Friday, June 10, 2016

It's All About the Horse!

(The blog below originally appeared in my other blog, Smart Horse Keeping. In an effort to consolidate my blogs, I am reposting and will be reposting other blogs from that site. You can visit my facebook page,  As you can see, I changed the name on my facebook page! Enjoy!)
Proof that I rode before I walked!
Fresh, cool water....everyday!

It's all about the horse. That is why people run stables. Or at least, that should be the mantra of stable managers and owners, but unfortunately, it isn't in many cases.
The purpose of this blog is to educate not only stable owners and managers about how to properly run a barn, but to educate the boarding horse owner, who should be savvy enough to know how to get the most for their dollar and to make sure that the barn believes that "it is all about the horse." In other words, making sure your horse is getting the best possible care. Unfortunately, many horse owners have no clue as to basic horsemanship and rely on the words of someone who may or may not have an idea of how to run a barn.
What makes me qualified to tackle this topic?
I have been involved with horses my entire life. My grandparents had a 38 acre farm outside of Pittsburgh, and Grandpa always made sure there were horses around for me to enjoy. My grandparents and my mother all rode and my grandfather was my first mentor in the horse world. Many of his remedies are outdated (like giving a horse tobacco to worm him) but other lessons I learned from him still hold true today, such as feeding a better quality feed will save you money in vet bills down the road and horses should have clean and cool water available all the time.
When we moved to Florida, and I was able to get my own horse, since money was very tight, I had to go the partial boarding route, which meant learning how to muck stalls, choosing the right nutrional program and how to keep my horse safe and sound so as to avoid costly vet bills.
Eventually, I could afford full board. But I was never happy with this arrangement. There were always some concession, and it was my horse who paid the price. Cheaper feed, cheaper hay. Limited turnout. No shavings on mats. Services paid for that weren't delivered. And I wasn't the only one. Other people I spoke to were not happy with their boarding arrangements, but due to work, family, etc., they had no other options.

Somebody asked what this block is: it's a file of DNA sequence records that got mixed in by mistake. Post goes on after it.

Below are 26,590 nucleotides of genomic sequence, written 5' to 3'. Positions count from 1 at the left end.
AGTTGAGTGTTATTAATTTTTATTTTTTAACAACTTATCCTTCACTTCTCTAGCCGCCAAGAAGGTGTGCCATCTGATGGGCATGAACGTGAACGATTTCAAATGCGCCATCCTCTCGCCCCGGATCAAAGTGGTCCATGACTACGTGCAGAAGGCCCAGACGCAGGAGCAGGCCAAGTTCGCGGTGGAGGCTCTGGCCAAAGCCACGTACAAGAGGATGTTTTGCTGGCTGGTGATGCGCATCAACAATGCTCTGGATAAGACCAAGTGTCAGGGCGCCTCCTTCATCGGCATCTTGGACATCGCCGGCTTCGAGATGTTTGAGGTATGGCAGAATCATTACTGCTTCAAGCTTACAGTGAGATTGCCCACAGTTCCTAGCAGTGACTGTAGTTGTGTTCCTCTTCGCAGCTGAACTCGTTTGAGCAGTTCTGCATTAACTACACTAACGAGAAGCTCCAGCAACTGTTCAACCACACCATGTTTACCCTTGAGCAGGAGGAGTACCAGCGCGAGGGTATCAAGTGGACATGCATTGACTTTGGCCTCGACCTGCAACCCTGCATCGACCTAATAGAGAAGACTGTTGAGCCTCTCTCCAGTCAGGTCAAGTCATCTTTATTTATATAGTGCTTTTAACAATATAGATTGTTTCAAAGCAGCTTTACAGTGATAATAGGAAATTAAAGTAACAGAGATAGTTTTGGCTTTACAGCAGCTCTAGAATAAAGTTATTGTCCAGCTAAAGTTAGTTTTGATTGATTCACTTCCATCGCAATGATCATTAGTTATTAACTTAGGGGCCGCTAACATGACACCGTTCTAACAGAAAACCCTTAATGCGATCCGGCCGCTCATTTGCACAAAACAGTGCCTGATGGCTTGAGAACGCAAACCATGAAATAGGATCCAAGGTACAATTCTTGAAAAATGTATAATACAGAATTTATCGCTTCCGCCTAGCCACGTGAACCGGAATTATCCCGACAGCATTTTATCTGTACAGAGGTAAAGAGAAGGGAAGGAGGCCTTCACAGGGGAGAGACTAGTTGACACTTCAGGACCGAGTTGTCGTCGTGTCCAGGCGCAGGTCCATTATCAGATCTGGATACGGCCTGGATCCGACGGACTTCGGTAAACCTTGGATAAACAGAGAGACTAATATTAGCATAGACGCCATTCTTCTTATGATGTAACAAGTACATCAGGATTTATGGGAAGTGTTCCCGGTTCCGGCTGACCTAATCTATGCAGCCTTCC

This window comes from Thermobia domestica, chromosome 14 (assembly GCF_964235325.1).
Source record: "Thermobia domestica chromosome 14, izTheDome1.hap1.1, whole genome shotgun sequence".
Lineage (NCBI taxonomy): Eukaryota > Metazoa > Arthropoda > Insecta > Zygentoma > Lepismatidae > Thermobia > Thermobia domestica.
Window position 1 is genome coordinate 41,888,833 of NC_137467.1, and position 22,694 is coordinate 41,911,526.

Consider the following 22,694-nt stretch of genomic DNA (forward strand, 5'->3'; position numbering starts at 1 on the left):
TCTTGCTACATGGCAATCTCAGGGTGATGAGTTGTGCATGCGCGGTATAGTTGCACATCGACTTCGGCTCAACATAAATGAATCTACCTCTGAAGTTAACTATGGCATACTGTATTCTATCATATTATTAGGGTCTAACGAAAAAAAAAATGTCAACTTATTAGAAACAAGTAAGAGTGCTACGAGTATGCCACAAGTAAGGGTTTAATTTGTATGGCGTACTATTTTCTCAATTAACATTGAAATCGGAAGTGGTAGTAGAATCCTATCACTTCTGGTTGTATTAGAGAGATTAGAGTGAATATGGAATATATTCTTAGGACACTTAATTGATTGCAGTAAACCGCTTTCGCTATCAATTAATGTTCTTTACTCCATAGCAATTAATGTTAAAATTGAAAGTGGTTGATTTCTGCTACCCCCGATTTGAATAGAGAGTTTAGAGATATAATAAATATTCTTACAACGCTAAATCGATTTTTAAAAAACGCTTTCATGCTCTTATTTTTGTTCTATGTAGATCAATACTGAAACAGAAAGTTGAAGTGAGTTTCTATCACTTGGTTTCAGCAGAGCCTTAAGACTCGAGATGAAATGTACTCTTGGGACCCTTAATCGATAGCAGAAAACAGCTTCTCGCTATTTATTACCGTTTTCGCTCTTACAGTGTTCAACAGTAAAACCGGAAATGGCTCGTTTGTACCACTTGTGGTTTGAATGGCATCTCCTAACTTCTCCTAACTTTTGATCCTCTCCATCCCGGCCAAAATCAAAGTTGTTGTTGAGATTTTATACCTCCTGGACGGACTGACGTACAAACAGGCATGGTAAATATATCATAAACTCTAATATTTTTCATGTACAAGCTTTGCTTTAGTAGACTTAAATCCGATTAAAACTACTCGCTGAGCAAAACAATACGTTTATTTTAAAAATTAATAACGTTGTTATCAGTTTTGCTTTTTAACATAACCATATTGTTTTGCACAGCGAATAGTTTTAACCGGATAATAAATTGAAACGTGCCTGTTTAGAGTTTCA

The stories I heard, not to mention my personal encounters, were jaw dropping:
Boarders who paid premium prices, only to have supplements sit unopened on the feed room shelf, never fed to their horse.
Stables who took the liberty of keeping horses drugged to make them easier to handle.
Horses fed the wrong feed.
Colicing and injured horses that owners were never notified of until after the fact.
Stable workers who were abusive to horses.
Boarders who paid for trainers to ride their horses, which never happened.
Water buckets that are never dumped, are full of hot water and slime.
Unfortunately, the list goes on and on.
Over the years, I have seen it all. Many of the above examples I personally experienced. Too many people think that having a barn is fun and glamorous and exciting. Then reality sets in. It is hard work. You are on call 24/7. In all kinds of weather. And it is expensive to run a barn. Feed is expensive. Shavings cost money. Things break. Things break ALL THE TIME!
So barn owners start cutting corners. They forget that its all about the horse. They feed cheap feed. Cheap hay. Provide less bedding. And unfortunately, it is the horse that pays the price. They lose weight. Their condition level suffers. Their coat becomes dull. They become injured or sick.
So while the barn owner thinks that they are saving money, in the long run, the owner is losing money, because now their vet bills have increased or they are no longer competitve at horseshows.
It's like the person who puts cheap gas in their car or doesn't bother maintaining it with regular service. In the long run, you will have expensive repair bills. Same theory applies to the care of your horse. Take good care of him now, and you can avoid expensive expenses down the road.
I have managed my own barn, managed barns for others and run a non-profit horse rescue. I have been involved with the United States Pony Club, which is in my opinion, the greatest youth equine association on earth. The lessons learned are endless and I love that they put the emphasis on horsemanship, not competing.
And so, I hope to compile what I have learned, and share it with my fellow horseman, whether you are new to horses or an old pro. We are never to old to learn! Please share your boarding stories with me, either as a manager/owner or a boarder.

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